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Stat Relevance Watch Addendum: Now Tempo-Free?

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At the risk of alienating the fine people coming to SMQ through an old hotlinked pic that's found its way into high-ranking rotation on Google Image Search results for "Pamela Anderson," SMQ would like to engage the substantially smaller portion of his audience with a penchant for amateur stat wonkery.

Last basketball season, hoops blog Big Ten Wonk began using "tempo free stats" as a way to get a clearer picture of offensive and defensive prowess than afforded by outright point per game totals, which are skewed heavily by pace - a team that runs up and down the court like SMQ's undefeated Seattle SuperSonics on NBA LIVE 99 may score more than a more methodical offense, but because the number of possessions for each team is going to be virtually the same regardless the pace, a better measure is the efficiency of "points scored per possession" and "points allowed per possession." This has caught on pretty well in basketball circles.

Maybe because there's so much less data (about ten times fewer total possessions in a season than in basketball), the same measure has not, to SMQ's knowledge, been applied to football. Brian Cook mentioned Big Ten Wonk and the idea of "points per possession" in his harangue against the archaic emphasis on time of possession in football last October, but there's been no corresponding effort to actually produce those numbers.

That may be because it doesn't tell us that much. Here is last year's per possession data for two very different offenses, Texas Tech on top and Michigan on bottom, excluding obvious kneeldown possessions of only two or three plays or a couple yards at the end of a half. What's in question here is the relevance of these numbers as a comparative tool:

Opponent Possessions Off. Points Pts. Per Poss. Yards Yds. Per Poss. Yds. Per Point
SMU 12 35 2.92 501 41.75 14.3
UTEP 12 38 3.17 479 39.92 12.6
TCU 13 3 0.23 242 18.62 80.67
SE Louisiana 13 62 4.77 509 39.15 8.2
Texas A&M 10 31 3.1 433 43.3 13.97
Missouri 13 21 1.62 456 35.08 21.71
Colorado 11 6 0.55 276 25.09 46
Iowa State 11 42 3.82 475 43.18 11.31
Texas 12 24 2 518 43.17 21.58
Baylor 14 55 3.93 682 48.71 12.4
Oklahoma 11 17 1.55 281 25.55 16.53
Oklahoma State 11 30 2.73 434 39.45 14.47
TOTAL 143 364 2.55 5,286 36.97 14.52
Opponent Possessions Off. Points Pts. Per Poss. Yards Yds. Per Poss. Yds. Per Point
Vanderbilt 12 27 2.25 381 31.75 14.1
Central Mich. 12 34 2.83 386 32.17 11.35
Notre Dame 13 33 2.54 340 26.15 10.3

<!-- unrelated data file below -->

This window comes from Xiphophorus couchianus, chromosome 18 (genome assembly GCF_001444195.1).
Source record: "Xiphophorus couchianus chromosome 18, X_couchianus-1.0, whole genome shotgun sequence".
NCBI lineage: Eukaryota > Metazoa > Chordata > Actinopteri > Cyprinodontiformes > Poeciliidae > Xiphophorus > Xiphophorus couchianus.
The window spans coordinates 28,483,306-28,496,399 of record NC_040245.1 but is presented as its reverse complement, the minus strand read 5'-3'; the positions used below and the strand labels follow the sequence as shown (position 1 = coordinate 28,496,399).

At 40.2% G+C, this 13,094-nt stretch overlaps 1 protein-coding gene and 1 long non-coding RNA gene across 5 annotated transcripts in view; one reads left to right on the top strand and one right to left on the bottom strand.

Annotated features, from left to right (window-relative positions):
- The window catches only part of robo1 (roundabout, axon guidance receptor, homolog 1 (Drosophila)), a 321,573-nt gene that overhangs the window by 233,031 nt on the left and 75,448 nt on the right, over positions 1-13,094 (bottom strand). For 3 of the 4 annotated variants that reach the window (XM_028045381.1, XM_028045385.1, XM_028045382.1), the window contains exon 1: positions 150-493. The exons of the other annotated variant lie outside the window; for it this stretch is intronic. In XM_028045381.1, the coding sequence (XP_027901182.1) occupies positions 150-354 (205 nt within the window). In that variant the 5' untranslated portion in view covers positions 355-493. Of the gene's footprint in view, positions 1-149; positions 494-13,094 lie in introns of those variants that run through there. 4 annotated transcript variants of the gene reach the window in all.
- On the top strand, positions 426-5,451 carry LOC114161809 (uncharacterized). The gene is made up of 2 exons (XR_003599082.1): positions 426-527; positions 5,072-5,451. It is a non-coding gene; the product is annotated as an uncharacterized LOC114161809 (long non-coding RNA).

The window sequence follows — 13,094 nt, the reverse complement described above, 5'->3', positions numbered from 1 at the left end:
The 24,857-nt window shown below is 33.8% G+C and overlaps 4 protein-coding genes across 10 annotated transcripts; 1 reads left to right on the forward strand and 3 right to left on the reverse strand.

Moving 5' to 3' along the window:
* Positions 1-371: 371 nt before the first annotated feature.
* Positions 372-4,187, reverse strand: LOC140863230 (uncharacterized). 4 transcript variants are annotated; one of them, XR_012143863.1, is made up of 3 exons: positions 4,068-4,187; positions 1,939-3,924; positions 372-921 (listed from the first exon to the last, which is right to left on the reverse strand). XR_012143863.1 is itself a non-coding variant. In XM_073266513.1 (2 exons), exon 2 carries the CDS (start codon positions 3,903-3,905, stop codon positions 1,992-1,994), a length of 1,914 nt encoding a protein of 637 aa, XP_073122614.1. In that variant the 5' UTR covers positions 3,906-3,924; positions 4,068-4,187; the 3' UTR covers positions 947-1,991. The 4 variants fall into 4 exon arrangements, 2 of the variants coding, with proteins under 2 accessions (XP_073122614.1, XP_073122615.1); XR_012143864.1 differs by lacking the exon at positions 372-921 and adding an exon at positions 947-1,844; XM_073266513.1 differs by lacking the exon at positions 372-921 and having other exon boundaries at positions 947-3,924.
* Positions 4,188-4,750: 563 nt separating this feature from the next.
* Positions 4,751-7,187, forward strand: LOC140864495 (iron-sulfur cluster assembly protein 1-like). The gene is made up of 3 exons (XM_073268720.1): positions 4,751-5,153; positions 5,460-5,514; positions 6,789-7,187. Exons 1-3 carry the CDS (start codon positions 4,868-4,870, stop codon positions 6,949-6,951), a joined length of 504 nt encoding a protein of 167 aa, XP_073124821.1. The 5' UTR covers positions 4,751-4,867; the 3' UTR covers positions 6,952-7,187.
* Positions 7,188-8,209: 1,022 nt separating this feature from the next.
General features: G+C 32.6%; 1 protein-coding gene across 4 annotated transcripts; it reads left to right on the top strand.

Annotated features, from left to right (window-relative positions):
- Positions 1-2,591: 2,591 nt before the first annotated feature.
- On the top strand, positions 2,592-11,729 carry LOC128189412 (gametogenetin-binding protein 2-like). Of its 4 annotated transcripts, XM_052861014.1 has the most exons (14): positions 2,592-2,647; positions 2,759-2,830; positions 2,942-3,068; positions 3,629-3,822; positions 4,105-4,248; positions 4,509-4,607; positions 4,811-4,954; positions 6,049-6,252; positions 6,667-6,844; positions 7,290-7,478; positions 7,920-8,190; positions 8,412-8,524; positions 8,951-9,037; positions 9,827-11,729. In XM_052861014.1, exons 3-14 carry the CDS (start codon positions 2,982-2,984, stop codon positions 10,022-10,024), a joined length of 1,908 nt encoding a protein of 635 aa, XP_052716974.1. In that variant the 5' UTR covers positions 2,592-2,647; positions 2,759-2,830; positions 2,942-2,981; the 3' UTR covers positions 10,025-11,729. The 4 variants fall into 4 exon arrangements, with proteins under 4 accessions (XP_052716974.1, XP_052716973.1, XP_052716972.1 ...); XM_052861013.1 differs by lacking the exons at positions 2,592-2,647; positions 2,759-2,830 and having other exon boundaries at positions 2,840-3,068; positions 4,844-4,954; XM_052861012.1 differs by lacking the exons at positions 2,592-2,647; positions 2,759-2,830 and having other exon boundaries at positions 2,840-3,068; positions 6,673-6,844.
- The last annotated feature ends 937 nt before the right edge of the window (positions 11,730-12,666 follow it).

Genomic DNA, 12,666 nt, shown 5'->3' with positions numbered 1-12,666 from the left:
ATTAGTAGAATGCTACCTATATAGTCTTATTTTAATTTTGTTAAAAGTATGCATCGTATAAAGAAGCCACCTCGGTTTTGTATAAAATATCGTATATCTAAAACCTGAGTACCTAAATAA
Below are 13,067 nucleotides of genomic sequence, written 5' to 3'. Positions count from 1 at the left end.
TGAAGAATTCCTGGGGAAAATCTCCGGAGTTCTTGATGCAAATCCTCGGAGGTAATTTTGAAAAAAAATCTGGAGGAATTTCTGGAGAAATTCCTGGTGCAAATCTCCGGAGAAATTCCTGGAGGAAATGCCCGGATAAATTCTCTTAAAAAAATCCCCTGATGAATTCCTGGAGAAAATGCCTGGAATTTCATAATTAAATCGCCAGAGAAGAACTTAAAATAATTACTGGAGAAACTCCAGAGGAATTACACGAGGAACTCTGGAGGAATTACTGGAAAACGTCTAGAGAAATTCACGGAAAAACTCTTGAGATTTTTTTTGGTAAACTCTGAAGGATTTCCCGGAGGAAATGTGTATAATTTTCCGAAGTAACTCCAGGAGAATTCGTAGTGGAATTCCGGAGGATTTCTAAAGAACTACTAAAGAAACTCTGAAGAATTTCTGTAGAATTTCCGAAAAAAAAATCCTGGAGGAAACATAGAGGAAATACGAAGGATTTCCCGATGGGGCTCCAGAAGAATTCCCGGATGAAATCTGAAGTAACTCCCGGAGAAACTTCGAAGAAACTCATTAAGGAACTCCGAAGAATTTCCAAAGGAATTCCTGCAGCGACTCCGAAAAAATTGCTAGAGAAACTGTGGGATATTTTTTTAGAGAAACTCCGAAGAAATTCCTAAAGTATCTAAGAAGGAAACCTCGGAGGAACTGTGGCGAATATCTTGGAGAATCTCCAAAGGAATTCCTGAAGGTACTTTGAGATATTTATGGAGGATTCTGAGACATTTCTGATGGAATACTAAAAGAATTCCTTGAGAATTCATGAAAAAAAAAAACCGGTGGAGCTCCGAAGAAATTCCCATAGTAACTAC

Wisconsin 15 27 1.8 322 21.47 11.93
Minnesota 9 28 3.11 518 57.56 18.5
Michigan State 9 31 3.44 351 39 11.32
Penn State 11 17 1.55 312 28.36 18.35
Iowa 11 20 1.82 291 26.46 14.55
Northwestern 12 17 1.42 318 26.5 18.71
Ball State 12 34 2.83 507 42.25 14.91
Indiana 10 34 3.4 376 37.6 11.06
Ohio State 12 39 3.25 397 33.08 10.18
TOTAL 138 341 2.47 4,499 32.6 13.19

High flyin' Tech went further per possession than Michigan, but the teams were almost identical in terms of scoring efficiency. As much as the Raiders are considered a "high octane" offense, and Michigan is considered stodgy and boring because it doesn't put up 650 yards and 50 points on the Baylors of its schedule, the average offensive possession of each team yielded about the same result. Take out Southeast Louisiana in Texas Tech's schedule and the scoring averages become basically identical.

This isn't so much to compare the relative success of two very different styles of offense, though - especially when it doesn't include any nod to field position, presumptively a big key in Michigan having to travel shorter distances for its points in the far right column, where it is more efficient and far, far, far more consistent than Tech - as it is to test the viability of this measure. On one hand, Michigan comes out here looking every bit as good offensively as Texas Tech, which cuts against the conventional wisdom. On the other, there's not much variability in the number of possessions for each team; Michigan has a few less, but it's close enough that standard per game averages should tell more than they do in basketball, where there is much greater variability in the number of possessions depending on style of play. In this case, Texas Tech was sixth in total offense and 13th in scoring; Michigan ranked 38th in total and 26th in scoring, so it is somewhat enlightening that Michigan was about as dangerous on a per possession basis. But maybe only somewhat, and maybe ony due to factors not shown here.

SMQ's initial thought is that the "yards per point" category - or possibly "points per yard," not calculated above but done so easily - might be the best measure of efficiency. But it doesn't take into account field position, which is a big deal. What do you think - can "tempo free stats" lead to a better understanding of the game? Is it worth the tedium to expand on these numbers? Is there any reason defensive numbers might be more or less relevant than offensive? Digame.